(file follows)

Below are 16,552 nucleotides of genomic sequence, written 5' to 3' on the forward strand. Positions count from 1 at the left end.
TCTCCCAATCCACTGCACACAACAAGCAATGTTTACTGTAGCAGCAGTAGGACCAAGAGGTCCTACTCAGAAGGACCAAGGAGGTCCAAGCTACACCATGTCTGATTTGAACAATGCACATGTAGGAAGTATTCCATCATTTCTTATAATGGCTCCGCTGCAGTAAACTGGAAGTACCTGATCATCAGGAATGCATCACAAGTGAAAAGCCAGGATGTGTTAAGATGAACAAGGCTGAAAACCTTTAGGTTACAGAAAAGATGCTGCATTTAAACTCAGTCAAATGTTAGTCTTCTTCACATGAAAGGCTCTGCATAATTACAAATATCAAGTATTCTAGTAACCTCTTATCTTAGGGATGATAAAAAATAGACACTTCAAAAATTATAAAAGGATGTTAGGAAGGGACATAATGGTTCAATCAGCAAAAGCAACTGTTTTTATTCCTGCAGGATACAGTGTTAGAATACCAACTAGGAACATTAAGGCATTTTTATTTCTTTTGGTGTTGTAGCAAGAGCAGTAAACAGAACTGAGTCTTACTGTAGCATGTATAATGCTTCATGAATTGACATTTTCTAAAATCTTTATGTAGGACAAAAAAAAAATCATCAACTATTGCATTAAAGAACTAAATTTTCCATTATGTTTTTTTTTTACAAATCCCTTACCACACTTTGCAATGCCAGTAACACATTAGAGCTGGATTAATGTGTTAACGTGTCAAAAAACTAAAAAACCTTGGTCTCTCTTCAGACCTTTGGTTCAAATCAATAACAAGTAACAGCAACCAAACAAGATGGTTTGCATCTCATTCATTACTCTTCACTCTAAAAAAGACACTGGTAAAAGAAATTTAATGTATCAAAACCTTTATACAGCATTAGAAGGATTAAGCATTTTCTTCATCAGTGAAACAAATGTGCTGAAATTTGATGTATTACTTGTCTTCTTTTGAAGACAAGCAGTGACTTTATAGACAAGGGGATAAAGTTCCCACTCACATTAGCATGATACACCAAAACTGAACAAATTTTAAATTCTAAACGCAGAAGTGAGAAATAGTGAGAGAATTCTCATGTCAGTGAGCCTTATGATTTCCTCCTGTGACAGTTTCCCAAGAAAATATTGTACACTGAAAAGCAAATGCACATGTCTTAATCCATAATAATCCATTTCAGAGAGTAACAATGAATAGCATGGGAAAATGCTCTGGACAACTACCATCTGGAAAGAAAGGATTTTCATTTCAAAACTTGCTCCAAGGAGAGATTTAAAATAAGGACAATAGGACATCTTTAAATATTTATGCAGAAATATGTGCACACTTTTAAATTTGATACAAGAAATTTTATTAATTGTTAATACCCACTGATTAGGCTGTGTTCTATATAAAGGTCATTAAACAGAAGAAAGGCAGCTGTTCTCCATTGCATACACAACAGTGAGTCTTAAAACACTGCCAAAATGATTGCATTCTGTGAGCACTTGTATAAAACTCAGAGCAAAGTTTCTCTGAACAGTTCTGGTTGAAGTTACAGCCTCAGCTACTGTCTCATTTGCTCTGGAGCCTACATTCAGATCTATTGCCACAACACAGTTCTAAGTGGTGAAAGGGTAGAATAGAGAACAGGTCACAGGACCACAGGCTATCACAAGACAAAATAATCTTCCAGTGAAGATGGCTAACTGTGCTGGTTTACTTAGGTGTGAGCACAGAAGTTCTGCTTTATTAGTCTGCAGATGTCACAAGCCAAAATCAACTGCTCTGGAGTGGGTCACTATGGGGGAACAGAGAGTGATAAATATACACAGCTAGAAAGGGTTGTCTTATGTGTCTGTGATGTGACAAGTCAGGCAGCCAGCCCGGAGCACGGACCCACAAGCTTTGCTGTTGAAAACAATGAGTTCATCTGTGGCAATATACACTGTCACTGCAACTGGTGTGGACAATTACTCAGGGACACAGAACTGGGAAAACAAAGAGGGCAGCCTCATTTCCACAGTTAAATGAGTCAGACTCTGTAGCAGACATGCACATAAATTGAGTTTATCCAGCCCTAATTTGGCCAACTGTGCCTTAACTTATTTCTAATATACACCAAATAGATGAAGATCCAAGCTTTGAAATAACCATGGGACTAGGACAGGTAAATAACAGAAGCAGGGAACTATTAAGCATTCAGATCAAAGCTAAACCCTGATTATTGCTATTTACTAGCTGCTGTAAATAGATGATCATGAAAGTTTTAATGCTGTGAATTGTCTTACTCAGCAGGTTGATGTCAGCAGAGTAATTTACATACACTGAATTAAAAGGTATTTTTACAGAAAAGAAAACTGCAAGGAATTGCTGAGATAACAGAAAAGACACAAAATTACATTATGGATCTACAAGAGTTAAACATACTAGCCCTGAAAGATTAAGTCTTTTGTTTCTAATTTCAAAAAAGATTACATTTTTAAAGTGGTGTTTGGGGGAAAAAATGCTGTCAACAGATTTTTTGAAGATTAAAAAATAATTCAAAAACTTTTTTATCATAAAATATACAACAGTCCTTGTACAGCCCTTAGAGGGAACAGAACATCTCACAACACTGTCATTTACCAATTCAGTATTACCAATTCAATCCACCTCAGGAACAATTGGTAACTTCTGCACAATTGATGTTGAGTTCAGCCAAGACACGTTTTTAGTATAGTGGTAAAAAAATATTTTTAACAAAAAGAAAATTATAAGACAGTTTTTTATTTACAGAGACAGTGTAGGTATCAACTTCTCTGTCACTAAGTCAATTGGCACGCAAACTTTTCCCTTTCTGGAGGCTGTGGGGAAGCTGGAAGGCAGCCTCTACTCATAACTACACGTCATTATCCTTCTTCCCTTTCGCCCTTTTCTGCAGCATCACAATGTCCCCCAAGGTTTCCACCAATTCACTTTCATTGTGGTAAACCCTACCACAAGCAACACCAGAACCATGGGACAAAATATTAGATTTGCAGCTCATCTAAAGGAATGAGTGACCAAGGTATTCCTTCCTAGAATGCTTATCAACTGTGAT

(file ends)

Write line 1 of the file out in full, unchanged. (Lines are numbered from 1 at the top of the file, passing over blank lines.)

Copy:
Below are 16,552 nucleotides of genomic sequence, written 5' to 3' on the forward strand. Positions count from 1 at the left end.